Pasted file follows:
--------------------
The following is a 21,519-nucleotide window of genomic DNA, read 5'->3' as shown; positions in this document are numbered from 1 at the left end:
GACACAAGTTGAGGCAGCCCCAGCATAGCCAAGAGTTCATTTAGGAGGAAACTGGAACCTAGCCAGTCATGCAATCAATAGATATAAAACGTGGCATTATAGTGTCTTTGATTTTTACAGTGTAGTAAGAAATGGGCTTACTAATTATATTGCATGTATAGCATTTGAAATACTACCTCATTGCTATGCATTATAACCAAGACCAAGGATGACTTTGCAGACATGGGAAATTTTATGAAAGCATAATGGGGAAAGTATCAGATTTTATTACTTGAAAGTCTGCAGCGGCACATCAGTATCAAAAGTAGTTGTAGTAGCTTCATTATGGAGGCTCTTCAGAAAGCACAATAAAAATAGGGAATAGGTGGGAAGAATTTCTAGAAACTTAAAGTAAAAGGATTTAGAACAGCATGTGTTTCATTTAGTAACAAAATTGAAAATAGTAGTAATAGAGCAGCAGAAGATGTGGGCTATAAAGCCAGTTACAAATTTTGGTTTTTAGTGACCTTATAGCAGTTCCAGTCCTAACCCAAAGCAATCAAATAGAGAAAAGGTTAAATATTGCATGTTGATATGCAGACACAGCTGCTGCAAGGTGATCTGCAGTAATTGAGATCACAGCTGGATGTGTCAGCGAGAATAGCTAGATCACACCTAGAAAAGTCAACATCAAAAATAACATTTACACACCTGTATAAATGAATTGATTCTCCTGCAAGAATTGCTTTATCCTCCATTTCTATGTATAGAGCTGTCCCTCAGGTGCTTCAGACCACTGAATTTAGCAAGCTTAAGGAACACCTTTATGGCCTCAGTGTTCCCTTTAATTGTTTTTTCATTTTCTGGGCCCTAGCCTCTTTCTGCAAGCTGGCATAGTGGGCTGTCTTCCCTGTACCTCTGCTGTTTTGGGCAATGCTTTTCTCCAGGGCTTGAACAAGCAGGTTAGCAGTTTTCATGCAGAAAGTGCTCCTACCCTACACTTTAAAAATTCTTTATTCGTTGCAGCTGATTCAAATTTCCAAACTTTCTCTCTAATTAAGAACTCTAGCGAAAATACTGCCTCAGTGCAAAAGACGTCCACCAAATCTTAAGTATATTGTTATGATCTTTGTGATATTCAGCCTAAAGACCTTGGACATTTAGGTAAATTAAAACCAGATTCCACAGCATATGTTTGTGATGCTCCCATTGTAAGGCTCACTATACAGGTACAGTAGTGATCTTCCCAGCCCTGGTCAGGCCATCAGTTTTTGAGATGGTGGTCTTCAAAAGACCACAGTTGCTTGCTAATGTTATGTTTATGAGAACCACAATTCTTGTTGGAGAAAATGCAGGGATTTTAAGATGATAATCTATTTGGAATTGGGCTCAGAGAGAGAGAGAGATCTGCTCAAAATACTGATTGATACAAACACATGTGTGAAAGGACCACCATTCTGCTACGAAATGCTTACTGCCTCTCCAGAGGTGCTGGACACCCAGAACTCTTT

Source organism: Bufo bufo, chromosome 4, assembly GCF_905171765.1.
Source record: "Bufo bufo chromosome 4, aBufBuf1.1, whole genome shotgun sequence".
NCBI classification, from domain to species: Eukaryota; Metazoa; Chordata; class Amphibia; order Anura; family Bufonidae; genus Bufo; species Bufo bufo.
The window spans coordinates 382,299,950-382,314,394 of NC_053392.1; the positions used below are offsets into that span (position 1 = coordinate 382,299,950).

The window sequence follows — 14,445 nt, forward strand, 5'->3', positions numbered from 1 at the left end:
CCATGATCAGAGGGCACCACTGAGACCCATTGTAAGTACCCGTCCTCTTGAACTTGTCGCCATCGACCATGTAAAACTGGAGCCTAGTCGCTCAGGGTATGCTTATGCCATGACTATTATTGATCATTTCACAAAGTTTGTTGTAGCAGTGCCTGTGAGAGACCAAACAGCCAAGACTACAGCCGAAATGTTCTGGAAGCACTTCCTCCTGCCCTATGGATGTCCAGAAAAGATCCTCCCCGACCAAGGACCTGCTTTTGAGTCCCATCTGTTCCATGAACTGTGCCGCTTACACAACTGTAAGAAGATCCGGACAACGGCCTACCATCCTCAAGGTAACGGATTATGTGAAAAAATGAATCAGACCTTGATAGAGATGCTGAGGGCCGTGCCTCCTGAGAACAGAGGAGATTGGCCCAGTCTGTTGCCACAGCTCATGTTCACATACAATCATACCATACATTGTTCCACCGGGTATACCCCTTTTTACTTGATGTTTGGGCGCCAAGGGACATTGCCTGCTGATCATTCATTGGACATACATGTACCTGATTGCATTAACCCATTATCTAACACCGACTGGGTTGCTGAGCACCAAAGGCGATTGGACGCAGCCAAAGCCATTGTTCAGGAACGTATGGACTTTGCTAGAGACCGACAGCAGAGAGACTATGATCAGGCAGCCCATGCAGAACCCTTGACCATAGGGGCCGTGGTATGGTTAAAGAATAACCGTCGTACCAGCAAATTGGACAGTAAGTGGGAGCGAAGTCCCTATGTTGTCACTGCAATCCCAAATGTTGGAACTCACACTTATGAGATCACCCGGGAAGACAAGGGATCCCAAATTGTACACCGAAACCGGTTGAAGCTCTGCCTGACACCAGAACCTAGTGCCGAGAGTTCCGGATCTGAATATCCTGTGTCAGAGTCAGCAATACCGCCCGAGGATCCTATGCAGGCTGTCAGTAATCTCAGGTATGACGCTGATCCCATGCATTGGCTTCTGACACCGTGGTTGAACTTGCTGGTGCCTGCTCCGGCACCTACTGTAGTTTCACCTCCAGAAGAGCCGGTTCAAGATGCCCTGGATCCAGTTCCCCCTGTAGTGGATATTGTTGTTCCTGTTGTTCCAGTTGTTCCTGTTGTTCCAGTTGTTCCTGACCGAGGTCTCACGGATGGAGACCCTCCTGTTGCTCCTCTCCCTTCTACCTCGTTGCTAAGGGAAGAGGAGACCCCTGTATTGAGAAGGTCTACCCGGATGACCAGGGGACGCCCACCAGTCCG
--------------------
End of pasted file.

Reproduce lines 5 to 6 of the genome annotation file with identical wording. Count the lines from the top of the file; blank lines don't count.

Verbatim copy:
NCBI classification, from domain to species: Eukaryota; Metazoa; Chordata; class Amphibia; order Anura; family Bufonidae; genus Bufo; species Bufo bufo.
The window spans coordinates 382,299,950-382,314,394 of NC_053392.1; the positions used below are offsets into that span (position 1 = coordinate 382,299,950).